What is Dissociative Disorder?
Individuals with dissociative disorders often report feeling like they are outside their own body or detached from reality. The condition causes a disconnection between a person’s thoughts, memories, and behaviors, and their core identity.
In this post, we discuss what dissociative disorder is, the various forms that it comes in, the symptoms, and how to go about treating it.
What is dissociative disorder?
Dissociation is a sense of disconnection between a person’s thoughts, feelings, memories and perceptions, and who they are. Most people experience this at some point in their life, such as when they lose themselves in a book or start daydreaming.
However, for some people, more severe and persistent dissociation occurs in response to a traumatic event, such as sexual abuse or being the victim of a serious crime. Researchers believe that the brain generates dissociation in order to protect the person from emotions that they may struggle to cope with.
Types of dissociative disorder
The American Psychiatric Association describes three types of dissociative disorders:
Dissociative Identity Disorder
Dissociative identity disorder – formerly called multiple personality disorder – occurs when a person meets the following criteria:
- Two or more distinct personalities or identities accompanied by changes in thinking, memory and behavior
- Problems with remembering day-to-day events, and persistent gaps in memory regarding traumatic experiences or identity-related information
- Disruption in ability to function at work or in social situations
According to the DSM-5, the nature of the disturbance should stand outside of cultural and religious practices in which a person channels or embodies non-physical entities (such as spirits). Psychiatrists may identify two distinct personalities, or patients themselves may report them.
Dissociative amnesia occurs when a person may not remember certain details about their lives, history, or identity. Unlike conventional memory loss, it cannot be explained by a medical condition. Instead, it appears to be a psychological defense against unwanted trauma. Amnesia can be present either relating to specific events, such as criminality, or more generally about the patient’s life.
Depersonalization and Derealization Disorder
Depersonalization and derealization disorder is a condition in which patients persistently feel like they are observing themselves from the outside, instead of from within their bodies.
Patients with depersonalization have a sense that they are no longer in control of their actions, and observe themselves from a distance, as though watching a film. Those with derealization often have the sense that things around them seem slowed down or sped up, and report feeling foggy, dreamlike, and detached from the rest of the world.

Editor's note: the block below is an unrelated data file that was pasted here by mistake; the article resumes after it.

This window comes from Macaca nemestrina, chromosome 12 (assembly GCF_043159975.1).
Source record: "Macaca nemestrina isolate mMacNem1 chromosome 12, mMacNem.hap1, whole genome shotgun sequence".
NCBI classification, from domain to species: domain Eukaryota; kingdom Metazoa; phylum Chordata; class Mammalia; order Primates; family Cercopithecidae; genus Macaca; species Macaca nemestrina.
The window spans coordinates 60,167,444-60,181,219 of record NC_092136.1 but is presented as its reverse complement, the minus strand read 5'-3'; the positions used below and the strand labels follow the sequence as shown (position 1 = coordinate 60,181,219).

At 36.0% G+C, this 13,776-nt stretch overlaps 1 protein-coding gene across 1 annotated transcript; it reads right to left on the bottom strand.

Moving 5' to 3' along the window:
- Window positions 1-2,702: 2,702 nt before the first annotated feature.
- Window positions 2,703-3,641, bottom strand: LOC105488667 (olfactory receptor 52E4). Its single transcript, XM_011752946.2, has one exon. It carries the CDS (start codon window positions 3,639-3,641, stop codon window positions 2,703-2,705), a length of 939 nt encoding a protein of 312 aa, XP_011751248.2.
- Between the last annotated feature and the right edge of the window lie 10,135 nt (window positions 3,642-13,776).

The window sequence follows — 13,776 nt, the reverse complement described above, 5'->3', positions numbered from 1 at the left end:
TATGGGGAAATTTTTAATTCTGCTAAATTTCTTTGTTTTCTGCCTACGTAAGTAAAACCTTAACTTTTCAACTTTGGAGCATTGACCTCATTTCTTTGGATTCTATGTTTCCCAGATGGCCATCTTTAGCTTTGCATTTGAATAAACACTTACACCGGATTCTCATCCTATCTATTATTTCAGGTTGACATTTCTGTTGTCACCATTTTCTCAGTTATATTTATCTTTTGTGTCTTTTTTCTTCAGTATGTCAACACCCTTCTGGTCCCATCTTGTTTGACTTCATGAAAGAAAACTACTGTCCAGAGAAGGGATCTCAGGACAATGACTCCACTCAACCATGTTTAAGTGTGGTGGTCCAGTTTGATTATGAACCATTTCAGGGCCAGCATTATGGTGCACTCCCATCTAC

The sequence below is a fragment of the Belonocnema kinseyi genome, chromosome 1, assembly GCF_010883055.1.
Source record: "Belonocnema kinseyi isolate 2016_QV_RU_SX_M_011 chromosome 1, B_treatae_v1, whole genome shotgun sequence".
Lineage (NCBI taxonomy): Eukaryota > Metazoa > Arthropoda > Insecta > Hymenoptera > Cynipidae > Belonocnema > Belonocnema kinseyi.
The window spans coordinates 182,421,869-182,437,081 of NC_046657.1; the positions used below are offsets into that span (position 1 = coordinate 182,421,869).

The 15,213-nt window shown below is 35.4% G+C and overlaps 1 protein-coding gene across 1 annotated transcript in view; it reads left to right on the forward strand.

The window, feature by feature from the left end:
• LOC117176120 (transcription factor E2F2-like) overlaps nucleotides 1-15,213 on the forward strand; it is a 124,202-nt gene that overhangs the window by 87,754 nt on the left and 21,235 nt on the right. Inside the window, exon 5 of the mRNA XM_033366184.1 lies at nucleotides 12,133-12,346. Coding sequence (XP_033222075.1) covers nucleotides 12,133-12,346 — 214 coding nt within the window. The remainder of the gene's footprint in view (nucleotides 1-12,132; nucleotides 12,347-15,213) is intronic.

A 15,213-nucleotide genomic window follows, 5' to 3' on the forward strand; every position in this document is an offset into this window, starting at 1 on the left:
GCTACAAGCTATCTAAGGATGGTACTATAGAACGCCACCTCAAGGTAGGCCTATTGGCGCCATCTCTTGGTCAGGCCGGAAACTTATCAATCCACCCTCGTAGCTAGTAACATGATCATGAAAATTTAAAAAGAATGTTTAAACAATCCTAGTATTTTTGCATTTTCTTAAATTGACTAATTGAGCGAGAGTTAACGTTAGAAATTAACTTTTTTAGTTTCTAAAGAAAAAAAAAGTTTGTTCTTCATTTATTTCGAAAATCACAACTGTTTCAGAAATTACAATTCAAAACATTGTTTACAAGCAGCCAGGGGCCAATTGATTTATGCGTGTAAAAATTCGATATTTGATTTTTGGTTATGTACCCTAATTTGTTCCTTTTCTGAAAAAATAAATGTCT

The symptoms dissociative disorder patients have depend on their subtype. They might include:
- Inability to cope with stress and strong emotions
- A profound sense of detachment from the self and one’s emotions
- Periods of memory loss regarding the self, other people, events, and circumstances
- Difficulty establishing one’s own identity securely
- A sense that people and objects in the external world are somehow unreal or distorted
- Failure to cope with job stress
- Suicidal thoughts, depression, and anxiety
Risks factors and suicidal risk
Those at highest risk of dissociative disorder are victims of physical and sexual abuse in childhood. Most people who develop the condition do so as a result of repetitive abuse. Around 90 percent of patients have a confirmed history of repeated caregiver abuse and neglect.
Patients with dissociative disorder are also at a much higher risk of suicide. Research suggests that around 70 percent of outpatients with the condition attempt suicide, or have attempted it in the past.
Treatment for dissociative disorder
Diagnosis for dissociative disorders usually relies on ruling out any underlying medical conditions that could cause the observed symptoms. Doctors and psychiatrists ask patients detailed questions, consult the DSM-5 and perform psychiatric exams before coming to any conclusions.
Treatment for dissociative disorders often involves a combination of psychotherapy and medication. Talk therapy, psychosocial therapy and counseling may all be effective. Therapists help patients understand and come to terms with their condition, and then offer coping skills.
In some cases, physicians may recommend medications to relieve some of the commonly associated mental health issues, such as anxiety, depression and suicidality. In some cases, they may prescribe antipsychotic drugs to change the way the brain processes information.
**This post is not to be used as medical advice. Please consult with your physician.**